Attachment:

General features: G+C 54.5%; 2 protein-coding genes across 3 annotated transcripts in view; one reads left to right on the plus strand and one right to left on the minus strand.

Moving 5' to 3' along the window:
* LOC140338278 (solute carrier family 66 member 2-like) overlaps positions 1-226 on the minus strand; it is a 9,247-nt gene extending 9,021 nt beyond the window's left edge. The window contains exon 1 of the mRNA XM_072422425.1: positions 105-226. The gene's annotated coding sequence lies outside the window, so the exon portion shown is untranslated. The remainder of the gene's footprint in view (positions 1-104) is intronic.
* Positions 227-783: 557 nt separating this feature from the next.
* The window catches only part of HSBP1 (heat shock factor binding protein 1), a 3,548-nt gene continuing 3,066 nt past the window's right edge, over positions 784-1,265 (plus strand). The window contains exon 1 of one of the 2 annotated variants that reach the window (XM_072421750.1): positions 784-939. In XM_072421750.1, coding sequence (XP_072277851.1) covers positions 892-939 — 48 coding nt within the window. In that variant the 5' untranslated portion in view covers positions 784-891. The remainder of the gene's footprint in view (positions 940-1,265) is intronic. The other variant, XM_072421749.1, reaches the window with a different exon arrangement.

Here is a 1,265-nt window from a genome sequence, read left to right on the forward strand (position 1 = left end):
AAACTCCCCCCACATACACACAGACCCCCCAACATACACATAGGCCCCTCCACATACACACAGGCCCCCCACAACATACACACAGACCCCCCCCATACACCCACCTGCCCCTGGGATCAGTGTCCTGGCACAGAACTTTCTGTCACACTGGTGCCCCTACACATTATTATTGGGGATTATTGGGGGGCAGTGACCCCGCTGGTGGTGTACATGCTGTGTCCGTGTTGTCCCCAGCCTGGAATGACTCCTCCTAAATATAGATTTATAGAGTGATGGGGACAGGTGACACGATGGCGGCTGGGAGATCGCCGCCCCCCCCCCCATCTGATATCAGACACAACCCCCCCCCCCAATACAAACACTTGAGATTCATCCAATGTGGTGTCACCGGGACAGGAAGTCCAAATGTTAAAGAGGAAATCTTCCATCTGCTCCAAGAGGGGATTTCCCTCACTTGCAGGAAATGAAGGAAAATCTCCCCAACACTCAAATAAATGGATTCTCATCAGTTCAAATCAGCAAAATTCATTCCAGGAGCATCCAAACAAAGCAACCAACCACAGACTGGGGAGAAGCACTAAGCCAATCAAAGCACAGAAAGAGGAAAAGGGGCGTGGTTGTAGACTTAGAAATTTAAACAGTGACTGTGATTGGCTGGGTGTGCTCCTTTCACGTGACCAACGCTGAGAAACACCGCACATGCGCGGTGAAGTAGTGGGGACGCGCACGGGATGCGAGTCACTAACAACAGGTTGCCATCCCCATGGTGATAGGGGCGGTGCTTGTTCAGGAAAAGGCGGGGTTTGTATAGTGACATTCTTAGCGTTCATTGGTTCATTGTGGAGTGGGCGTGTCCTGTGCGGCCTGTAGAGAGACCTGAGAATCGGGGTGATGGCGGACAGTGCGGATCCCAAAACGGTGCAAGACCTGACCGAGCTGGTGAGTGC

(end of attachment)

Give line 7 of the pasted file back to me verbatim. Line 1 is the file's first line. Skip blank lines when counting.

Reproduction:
AAACTCCCCCCACATACACACAGACCCCCCAACATACACATAGGCCCCTCCACATACACACAGGCCCCCCACAACATACACACAGACCCCCCCCATACACCCACCTGCCCCTGGGATCAGTGTCCTGGCACAGAACTTTCTGTCACACTGGTGCCCCTACACATTATTATTGGGGATTATTGGGGGGCAGTGACCCCGCTGGTGGTGTACATGCTGTGTCCGTGTTGTCCCCAGCCTGGAATGACTCCTCCTAAATATAGATTTATAGAGTGATGGGGACAGGTGACACGATGGCGGCTGGGAGATCGCCGCCCCCCCCCCCATCTGATATCAGACACAACCCCCCCCCCCAATACAAACACTTGAGATTCATCCAATGTGGTGTCACCGGGACAGGAAGTCCAAATGTTAAAGAGGAAATCTTCCATCTGCTCCAAGAGGGGATTTCCCTCACTTGCAGGAAATGAAGGAAAATCTCCCCAACACTCAAATAAATGGATTCTCATCAGTTCAAATCAGCAAAATTCATTCCAGGAGCATCCAAACAAAGCAACCAACCACAGACTGGGGAGAAGCACTAAGCCAATCAAAGCACAGAAAGAGGAAAAGGGGCGTGGTTGTAGACTTAGAAATTTAAACAGTGACTGTGATTGGCTGGGTGTGCTCCTTTCACGTGACCAACGCTGAGAAACACCGCACATGCGCGGTGAAGTAGTGGGGACGCGCACGGGATGCGAGTCACTAACAACAGGTTGCCATCCCCATGGTGATAGGGGCGGTGCTTGTTCAGGAAAAGGCGGGGTTTGTATAGTGACATTCTTAGCGTTCATTGGTTCATTGTGGAGTGGGCGTGTCCTGTGCGGCCTGTAGAGAGACCTGAGAATCGGGGTGATGGCGGACAGTGCGGATCCCAAAACGGTGCAAGACCTGACCGAGCTGGTGAGTGC